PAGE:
A study from UCSD scientists reports finding a reason why cardiovascular disease is the single biggest killer of men and women alike. It’s a mutation that occurred millions of years ago in our prehuman ancestors.The mutation blocked production of a cellular signaling molecule used by other animals, including ape cousins. Humanity’s vulnerability to heart disease appears to be linked both to the absence of this molecule in people and consumption of red meat, which contains it.Because this molecule is nonhuman, it causes an immune reaction that raises the risk of heart attacks, the authors state. Moreover, its absence alone may increase the risk compared to chimpanzees, humanity’s closest relative.The study was published Monday in the Proceedings of the National Academy of Sciences. It can be found online at http://j.mp/heartvarki. Heart disease is actually common in both humans and captive chimps, but the causes are different. Humans experience atherosclerosis, or … [Read more...] about Heart disease is the price of becoming human, UCSD study finds
Heart attack heart rate
Long gone are the days of having to measure your resting heart rate by placing two fingers against your neck and watching the clock. Now, it's as easy as firing up a smartphone app or saying, "Siri, what's my heart rate?" But interpreting the number you get back? That can be a bit more complicated.Read more: The best iPhone and Apple Watch health devices for checking blood pressure, heart rate and more What's a normal resting heart rate? Resting heart rate (RHR)—the number of times your heart beats per minute at rest—is a quick way to gauge how efficiently your heart is working. What's considered normal can vary widely from person to person, but in general, your RHR should fall between 60 and 100 beats per minute. If your RHR is consistently above 100 beats per minute (a condition known as tachycardia), you should consult a doctor, especially if you're experiencing other symptoms, such as chest tightness, fatigue or shortness of breath. "An … [Read more...] about What is considered a normal resting heart rate?
Acute coronary syndrome (ACS) — an umbrella term for situations where blood flow to the heart is suddenly obstructed — can lead to a heart attack if left untreated, and that’s obviously bad news. According to the Center for Disease Control and Prevention, over 610,000 people die of heart disease every year, which is the leading cause of death for both men and women in the U.S. Fortunately, scientists at IBM and pharmaceutical giant AstraZeneca are investigating a machine learning framework that can suss out early warning ASC warning signs. It’s described in a newly published paper (“Outcome-Driven Clustering of Acute Coronary Syndrome Patients using Multi-Task Neural Network with Attention“) on the preprint server Arxiv.org. The team sourced a dataset containing the age, gender, personal disease history, habits, laboratory test results, procedures, ACS type, and nearly 40 other characteristics of 26,986 adult hospitalized patients across 38 urban and … [Read more...] about AI predicts precursors to heart attacks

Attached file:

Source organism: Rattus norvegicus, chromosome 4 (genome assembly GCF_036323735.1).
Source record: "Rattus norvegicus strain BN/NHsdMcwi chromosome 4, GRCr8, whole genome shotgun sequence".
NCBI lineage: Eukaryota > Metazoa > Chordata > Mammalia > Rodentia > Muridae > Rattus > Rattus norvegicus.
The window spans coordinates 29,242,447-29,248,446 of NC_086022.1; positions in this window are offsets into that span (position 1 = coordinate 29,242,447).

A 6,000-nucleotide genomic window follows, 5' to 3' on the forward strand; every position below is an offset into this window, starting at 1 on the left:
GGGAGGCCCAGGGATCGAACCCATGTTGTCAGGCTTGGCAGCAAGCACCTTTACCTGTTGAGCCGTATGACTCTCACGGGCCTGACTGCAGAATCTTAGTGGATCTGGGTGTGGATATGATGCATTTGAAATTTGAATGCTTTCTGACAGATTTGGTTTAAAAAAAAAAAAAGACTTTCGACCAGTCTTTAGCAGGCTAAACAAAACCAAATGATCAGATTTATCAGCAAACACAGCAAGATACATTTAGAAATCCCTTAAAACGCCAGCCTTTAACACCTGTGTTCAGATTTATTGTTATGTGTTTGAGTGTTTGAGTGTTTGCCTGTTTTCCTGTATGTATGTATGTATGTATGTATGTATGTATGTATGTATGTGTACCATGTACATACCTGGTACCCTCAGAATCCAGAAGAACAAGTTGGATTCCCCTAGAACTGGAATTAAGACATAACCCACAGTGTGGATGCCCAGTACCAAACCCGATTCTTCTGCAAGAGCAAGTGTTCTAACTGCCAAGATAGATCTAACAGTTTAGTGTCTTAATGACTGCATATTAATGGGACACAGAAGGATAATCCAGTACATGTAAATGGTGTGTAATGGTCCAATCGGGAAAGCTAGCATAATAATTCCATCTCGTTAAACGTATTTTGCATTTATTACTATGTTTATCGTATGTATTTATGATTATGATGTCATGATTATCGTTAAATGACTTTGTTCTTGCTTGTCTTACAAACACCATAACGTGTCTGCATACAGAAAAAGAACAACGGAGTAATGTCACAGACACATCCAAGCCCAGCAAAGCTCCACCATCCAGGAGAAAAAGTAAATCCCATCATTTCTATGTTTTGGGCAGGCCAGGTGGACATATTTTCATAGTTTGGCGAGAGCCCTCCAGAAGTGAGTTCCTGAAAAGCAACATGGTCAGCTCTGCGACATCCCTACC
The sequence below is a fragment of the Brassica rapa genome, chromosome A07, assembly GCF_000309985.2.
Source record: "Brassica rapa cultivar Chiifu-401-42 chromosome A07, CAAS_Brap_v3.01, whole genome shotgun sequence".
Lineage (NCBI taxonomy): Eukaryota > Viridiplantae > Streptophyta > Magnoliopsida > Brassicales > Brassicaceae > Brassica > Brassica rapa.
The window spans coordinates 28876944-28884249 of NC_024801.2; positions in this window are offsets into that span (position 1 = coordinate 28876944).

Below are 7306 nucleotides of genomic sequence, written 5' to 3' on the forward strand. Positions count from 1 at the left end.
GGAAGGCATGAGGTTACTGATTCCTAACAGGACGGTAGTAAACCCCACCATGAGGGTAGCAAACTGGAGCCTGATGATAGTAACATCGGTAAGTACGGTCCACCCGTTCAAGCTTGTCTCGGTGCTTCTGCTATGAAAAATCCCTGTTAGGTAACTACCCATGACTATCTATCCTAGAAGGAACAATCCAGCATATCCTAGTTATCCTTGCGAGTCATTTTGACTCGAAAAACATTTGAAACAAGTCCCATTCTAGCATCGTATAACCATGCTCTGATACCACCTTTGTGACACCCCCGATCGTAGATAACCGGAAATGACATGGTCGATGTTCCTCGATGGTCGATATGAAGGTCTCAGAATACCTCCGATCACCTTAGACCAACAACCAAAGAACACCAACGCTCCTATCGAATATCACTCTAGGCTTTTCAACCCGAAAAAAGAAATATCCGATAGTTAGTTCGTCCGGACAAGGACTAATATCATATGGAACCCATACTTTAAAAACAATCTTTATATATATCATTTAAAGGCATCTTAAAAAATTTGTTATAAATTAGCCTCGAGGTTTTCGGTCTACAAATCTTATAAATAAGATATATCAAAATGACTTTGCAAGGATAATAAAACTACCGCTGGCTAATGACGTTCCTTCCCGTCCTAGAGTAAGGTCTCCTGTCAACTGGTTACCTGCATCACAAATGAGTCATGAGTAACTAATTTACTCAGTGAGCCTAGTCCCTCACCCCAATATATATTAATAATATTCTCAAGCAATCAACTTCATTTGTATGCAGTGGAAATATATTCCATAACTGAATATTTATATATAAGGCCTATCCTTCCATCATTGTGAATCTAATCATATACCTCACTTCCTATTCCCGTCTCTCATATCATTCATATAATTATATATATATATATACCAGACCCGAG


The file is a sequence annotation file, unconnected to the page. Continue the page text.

Visit The Boston Globe Share on Twitter Share on Facebook Comment on this Scroll to top of page Beth Teitell Globe Staff February 01, 2019 The patient spent the entire session in therapist Kimberly Lannon’s office pacing. “There was a lot of heavy breathing and sighing,” she said. “He told me he wasn’t eating, and he was sleeping poorly.” The problem? Why, the Patriots of course. They’re in another Super Bowl, and the patient is tensing for another heart-in-throat, down-to-the-wire ending.Despite what the rest of the nation may think — what with our regular appearances in the Super Bowl, the five rings, the dynasty and all — being a Patriots fan is hard on the body and mind (there is actual science on this). And not only that, but Pats fans have it harder than other fans of other NFL teams (there is no actual science on this). Advertisement If people would only understand how painful it would be for us … [Read more...] about The Patriots attack is hard on the heart
A new report estimates that nearly half of all U.S. adults have some form of heart or blood vessel disease, a medical milestone that's mostly due to recent guidelines that expanded how many people have high blood pressure.The American Heart Association said Thursday that more than 121 million adults had cardiovascular disease in 2016. Taking out those with only high blood pressure leaves 24 million, or 9 percent of adults, who have other forms of disease such as heart failure or clogged arteries.Measuring the burden of diseases shows areas that need to improve, the heart association's chief science and medical officer, Dr. Mariell Jessup, said in a statement.RELATED: Are you having a heart attack? 7 PHOTOS Silent signs of a heart attack See Gallery Silent signs of a heart attack Fatigue Dr. Stacey E. Rosen, MD, a Go Red For Women cardiologist at North Shore-LIJ Health System, says this is one of the most common symptoms she sees (especially in women heart attack patients). … [Read more...] about Nearly half of U.S. adults have heart or cardiovascular disease